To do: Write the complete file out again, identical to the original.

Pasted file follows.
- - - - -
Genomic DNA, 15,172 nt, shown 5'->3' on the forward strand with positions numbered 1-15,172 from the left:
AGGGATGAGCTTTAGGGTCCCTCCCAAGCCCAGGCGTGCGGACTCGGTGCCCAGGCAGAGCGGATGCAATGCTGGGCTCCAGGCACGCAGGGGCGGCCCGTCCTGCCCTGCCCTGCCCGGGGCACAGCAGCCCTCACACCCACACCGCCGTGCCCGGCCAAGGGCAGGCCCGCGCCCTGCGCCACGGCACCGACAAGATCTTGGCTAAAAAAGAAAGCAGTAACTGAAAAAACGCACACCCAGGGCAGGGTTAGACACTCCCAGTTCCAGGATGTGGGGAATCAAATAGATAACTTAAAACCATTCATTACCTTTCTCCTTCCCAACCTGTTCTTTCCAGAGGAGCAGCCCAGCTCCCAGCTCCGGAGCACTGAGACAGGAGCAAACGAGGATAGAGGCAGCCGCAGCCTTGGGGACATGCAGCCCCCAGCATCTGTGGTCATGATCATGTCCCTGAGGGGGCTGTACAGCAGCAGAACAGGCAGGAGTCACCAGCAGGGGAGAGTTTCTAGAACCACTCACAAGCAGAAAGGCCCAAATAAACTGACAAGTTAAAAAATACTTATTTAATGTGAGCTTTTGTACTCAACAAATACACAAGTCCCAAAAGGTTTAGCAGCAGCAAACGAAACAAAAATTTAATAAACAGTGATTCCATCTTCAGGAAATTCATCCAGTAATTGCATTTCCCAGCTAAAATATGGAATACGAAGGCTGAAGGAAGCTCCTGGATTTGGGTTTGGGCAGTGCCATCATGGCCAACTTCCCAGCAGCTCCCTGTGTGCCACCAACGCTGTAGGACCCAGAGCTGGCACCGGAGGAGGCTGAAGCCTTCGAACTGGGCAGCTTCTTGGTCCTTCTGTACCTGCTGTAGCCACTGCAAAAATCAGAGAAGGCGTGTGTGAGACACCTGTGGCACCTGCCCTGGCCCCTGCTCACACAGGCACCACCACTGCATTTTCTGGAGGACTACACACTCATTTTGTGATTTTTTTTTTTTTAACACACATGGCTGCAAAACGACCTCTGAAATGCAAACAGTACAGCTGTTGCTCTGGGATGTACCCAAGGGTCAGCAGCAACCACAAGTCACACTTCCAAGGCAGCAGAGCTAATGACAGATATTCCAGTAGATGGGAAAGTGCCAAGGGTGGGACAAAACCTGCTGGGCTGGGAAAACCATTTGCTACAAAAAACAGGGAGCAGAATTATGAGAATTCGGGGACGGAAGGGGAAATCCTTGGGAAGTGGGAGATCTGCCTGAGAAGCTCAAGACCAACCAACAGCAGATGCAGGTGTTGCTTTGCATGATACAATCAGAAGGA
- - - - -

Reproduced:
Genomic DNA, 15,172 nt, shown 5'->3' on the forward strand with positions numbered 1-15,172 from the left:
AGGGATGAGCTTTAGGGTCCCTCCCAAGCCCAGGCGTGCGGACTCGGTGCCCAGGCAGAGCGGATGCAATGCTGGGCTCCAGGCACGCAGGGGCGGCCCGTCCTGCCCTGCCCTGCCCGGGGCACAGCAGCCCTCACACCCACACCGCCGTGCCCGGCCAAGGGCAGGCCCGCGCCCTGCGCCACGGCACCGACAAGATCTTGGCTAAAAAAGAAAGCAGTAACTGAAAAAACGCACACCCAGGGCAGGGTTAGACACTCCCAGTTCCAGGATGTGGGGAATCAAATAGATAACTTAAAACCATTCATTACCTTTCTCCTTCCCAACCTGTTCTTTCCAGAGGAGCAGCCCAGCTCCCAGCTCCGGAGCACTGAGACAGGAGCAAACGAGGATAGAGGCAGCCGCAGCCTTGGGGACATGCAGCCCCCAGCATCTGTGGTCATGATCATGTCCCTGAGGGGGCTGTACAGCAGCAGAACAGGCAGGAGTCACCAGCAGGGGAGAGTTTCTAGAACCACTCACAAGCAGAAAGGCCCAAATAAACTGACAAGTTAAAAAATACTTATTTAATGTGAGCTTTTGTACTCAACAAATACACAAGTCCCAAAAGGTTTAGCAGCAGCAAACGAAACAAAAATTTAATAAACAGTGATTCCATCTTCAGGAAATTCATCCAGTAATTGCATTTCCCAGCTAAAATATGGAATACGAAGGCTGAAGGAAGCTCCTGGATTTGGGTTTGGGCAGTGCCATCATGGCCAACTTCCCAGCAGCTCCCTGTGTGCCACCAACGCTGTAGGACCCAGAGCTGGCACCGGAGGAGGCTGAAGCCTTCGAACTGGGCAGCTTCTTGGTCCTTCTGTACCTGCTGTAGCCACTGCAAAAATCAGAGAAGGCGTGTGTGAGACACCTGTGGCACCTGCCCTGGCCCCTGCTCACACAGGCACCACCACTGCATTTTCTGGAGGACTACACACTCATTTTGTGATTTTTTTTTTTTTAACACACATGGCTGCAAAACGACCTCTGAAATGCAAACAGTACAGCTGTTGCTCTGGGATGTACCCAAGGGTCAGCAGCAACCACAAGTCACACTTCCAAGGCAGCAGAGCTAATGACAGATATTCCAGTAGATGGGAAAGTGCCAAGGGTGGGACAAAACCTGCTGGGCTGGGAAAACCATTTGCTACAAAAAACAGGGAGCAGAATTATGAGAATTCGGGGACGGAAGGGGAAATCCTTGGGAAGTGGGAGATCTGCCTGAGAAGCTCAAGACCAACCAACAGCAGATGCAGGTGTTGCTTTGCATGATACAATCAGAAGGA